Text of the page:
Fitness in your 50’s

Everyone gets old and that is the fact of life. No one can do anything about that and if you think that there is such thing as the fountain of youth then good luck with that. Instead of wanting to grow younger, you should focus on finding ways to make you feel younger and by that it only means that you should take care of your body with exercises. At least, you would be able to maintain your physique in your old age. That is the problem of many since they don’t exercise.

Shannon Heaton, at 52 realized this and thus, he takes care of his body. At his age, he was able to get back to the gym and exercise regularly.

“I had three children in my life before I turned 30. There wasn’t much time to work out then, and then there wasn’t much time as they got older either,” Heaton said. “It’s easier, timewise, now — but I’m older than I was when I used to work out. So it is harder in other ways.”

Heaton said it takes his body longer to recover after a workout now that he is in his 50s and that occasionally he feels some self-doubt when he works out alongside younger people.

“There is a psychological hurdle to overcome, seeing all these youngsters who are ripped and you feel like that could’ve been you, if you’d made different choices,” Heaton said. “But I have to remember to just do what I can do now.”

His routine is pretty regimented. Heaton does strength training and cardiovascular exercise four or five days per week. He also bikes and puts in time on a rowing machine. He is finding that weight loss does not come as easy as it once did, but the time and effort are still worthwhile.

‘I’ve lost a lot of weight in the past, a couple of times, solely because I was doing it for someone else. It took a lot of years to get it into my hard head that I needed to be fit for myself,” Heaton said. “That’s something I can accept now that I’m older.”

Heaton is part of a growing number of Americans who are finding a new lease on fitness in their 50s — and research shows that the increased activity has a positive impact on longevity and health into the golden years.

A study published in the Archives of Internal Medicine found that becoming fit in your late 40s and 50s can reshape how the body ages, even if the participants have never had a consistent exercise routine before.

Tyler Farwell, a medical wellness manager at Florida Hospital, advocates for people in their 50s to start doing something — anything — to become more active.

“The 50s are a critical time, especially for those people who aren’t active already,” Farwell said. “In both men and women, we see reduction in muscle mass, and the body chemistry is changing.”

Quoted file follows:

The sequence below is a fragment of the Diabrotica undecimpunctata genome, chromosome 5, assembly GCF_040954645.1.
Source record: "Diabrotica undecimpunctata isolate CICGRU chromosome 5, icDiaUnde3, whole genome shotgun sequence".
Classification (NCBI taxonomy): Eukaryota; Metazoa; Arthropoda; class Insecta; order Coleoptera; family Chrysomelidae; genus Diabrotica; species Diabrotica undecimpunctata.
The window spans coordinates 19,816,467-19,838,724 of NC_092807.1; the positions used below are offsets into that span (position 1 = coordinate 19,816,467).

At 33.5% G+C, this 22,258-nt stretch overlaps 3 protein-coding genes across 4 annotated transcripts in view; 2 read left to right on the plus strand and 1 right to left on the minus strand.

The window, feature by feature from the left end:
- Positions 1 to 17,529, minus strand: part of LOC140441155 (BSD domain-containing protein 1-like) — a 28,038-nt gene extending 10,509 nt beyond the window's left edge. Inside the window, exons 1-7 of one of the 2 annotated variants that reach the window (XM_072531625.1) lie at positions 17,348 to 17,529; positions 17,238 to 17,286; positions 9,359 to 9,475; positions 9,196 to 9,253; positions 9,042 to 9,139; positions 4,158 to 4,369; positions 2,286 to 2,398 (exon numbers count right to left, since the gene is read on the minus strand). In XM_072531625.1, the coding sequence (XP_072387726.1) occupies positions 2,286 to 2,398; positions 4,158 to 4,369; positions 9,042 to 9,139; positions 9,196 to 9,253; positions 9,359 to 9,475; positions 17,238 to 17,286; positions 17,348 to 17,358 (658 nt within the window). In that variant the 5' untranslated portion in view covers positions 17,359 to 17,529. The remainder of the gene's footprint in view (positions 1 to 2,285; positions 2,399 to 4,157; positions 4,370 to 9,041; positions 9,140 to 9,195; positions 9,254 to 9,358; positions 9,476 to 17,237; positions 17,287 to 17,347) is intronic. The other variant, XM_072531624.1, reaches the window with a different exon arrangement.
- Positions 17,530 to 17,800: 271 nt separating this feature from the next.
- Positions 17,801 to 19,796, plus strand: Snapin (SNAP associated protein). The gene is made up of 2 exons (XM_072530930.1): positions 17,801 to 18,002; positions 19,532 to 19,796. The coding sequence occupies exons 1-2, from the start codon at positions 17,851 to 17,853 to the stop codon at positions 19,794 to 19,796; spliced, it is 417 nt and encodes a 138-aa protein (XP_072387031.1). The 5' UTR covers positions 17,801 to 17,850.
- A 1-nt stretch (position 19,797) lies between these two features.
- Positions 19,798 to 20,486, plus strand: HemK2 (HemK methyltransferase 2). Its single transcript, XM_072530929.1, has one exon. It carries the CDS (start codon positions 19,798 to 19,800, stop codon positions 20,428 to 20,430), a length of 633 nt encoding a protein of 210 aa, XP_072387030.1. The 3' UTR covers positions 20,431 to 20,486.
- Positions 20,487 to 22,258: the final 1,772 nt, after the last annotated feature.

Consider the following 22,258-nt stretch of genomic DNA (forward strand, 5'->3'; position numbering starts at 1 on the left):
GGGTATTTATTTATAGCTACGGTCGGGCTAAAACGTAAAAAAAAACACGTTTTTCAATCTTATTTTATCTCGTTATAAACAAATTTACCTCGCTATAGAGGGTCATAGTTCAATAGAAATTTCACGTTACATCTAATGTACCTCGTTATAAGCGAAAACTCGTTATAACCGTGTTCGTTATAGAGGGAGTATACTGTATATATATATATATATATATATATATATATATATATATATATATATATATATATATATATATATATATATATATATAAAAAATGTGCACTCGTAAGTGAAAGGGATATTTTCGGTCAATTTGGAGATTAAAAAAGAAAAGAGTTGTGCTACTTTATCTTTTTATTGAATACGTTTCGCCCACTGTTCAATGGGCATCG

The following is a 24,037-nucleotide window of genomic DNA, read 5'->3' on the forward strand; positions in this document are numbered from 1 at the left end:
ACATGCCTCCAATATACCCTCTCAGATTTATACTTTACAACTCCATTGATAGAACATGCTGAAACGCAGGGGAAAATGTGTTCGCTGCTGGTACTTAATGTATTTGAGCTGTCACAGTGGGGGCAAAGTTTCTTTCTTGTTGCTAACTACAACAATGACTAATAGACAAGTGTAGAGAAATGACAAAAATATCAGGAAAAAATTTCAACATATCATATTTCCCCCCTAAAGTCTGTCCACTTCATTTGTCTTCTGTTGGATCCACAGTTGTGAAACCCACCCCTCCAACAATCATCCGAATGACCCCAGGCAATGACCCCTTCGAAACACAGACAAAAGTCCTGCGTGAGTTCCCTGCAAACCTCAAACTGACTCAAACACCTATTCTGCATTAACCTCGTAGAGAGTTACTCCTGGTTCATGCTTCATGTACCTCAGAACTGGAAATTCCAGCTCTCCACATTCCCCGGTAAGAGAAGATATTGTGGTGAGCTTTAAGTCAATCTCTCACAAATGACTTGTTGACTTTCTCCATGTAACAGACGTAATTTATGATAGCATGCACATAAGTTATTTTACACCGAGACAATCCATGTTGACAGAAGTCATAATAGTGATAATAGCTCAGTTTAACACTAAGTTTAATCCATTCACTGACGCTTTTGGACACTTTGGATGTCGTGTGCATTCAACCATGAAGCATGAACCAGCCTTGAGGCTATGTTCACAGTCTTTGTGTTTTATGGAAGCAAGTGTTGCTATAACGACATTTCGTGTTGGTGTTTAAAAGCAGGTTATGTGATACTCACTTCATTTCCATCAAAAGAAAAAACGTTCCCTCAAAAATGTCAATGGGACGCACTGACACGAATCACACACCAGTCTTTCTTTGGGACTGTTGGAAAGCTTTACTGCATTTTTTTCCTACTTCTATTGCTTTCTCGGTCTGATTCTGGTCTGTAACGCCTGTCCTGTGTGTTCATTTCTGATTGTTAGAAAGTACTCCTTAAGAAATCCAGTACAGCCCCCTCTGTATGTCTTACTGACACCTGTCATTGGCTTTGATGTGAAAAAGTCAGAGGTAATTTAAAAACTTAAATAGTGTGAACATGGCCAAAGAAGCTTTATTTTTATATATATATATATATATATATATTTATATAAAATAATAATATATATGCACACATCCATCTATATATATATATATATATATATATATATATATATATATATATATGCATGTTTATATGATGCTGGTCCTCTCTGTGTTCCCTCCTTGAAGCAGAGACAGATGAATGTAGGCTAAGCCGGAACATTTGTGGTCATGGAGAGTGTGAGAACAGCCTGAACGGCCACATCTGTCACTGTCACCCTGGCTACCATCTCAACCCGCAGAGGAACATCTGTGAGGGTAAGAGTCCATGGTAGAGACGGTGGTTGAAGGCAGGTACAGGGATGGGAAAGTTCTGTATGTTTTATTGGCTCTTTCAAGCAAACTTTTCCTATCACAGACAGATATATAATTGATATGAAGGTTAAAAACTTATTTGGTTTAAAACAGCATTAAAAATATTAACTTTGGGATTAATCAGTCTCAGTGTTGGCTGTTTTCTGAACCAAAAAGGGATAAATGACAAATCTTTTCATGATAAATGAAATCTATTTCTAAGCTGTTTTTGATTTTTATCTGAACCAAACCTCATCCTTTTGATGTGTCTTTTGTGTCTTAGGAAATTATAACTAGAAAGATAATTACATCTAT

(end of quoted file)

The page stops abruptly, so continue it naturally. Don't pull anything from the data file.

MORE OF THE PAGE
Farwell cited several benefits, including reduced blood pressure, improved heart rate, an overall increase in energy, sharper cognitive function and a reduced risk of diabetes.

By the 50s, though, the body may not be as cooperative and immediately responsive to physical activity. The mental challenges also can feel overwhelming.

At Florida Hospital, the relationship between physical and mental health is addressed in the “New Day New Weigh” six-month program. It pairs participants with specialists, including mental health professionals.

“Being out of shape or dealing with the ailments that come with getting older can lead to things like depression. When I talk with patients about getting in shape, I talk about holistic wellness, and that includes mental well being,” Farwell said.

Arthritis and low back pain are common complaints that Farwell hears from patients in their 50s. In women, bone loss through osteoporosis is also a concern.

He recommends resistive exercises, such as running and low-level plyometrics, which can relieve symptoms and slow bone loss. Stretching before and after a workout is also crucial to avoid injury and keep the muscles pliable.

Working out does not mean having to join a gym or spend a lot of money, Farwell said.

“Use what you already have to get started. Take a walk. Do body weight exercises. Start small, and everything helps,” Farwell said. “Inches add up to feet, and feet add up to miles.”

Jean-Sebastien Fabre owns Darwin Fitness, which has locations in Winter Park and Altamonte Springs.

“I see really fantastic results with older individuals every day,” Fabre said. “Improvement in general well-being, mental health, cognitive abilities and motor control can be impressive when fitness is added to the mix.”

For people in their 50s, Fabre suggests three key areas of focus: warm-up and active stretching; hydration during exercise; and a cool-down period with static stretching afterward.

He recommends endurance exercises such as walking, jogging, biking and swimming. For strength training, consider resistance-band rows, wall push-ups and squats.

“Individual fitness levels within the 50-plus population are more diverse than any other. We are dealing with a wide variety of people, from physically dependent to athletic and elite levels,” Fabre said.

He recommends an in-depth fitness assessment by a certified professional before those 50 and older hit the gym or embark on a new workout routine.

“It is best to make sure you are doing the right activity based on your current health,” Fabre said. “But health shouldn’t keep you from doing what you can.”


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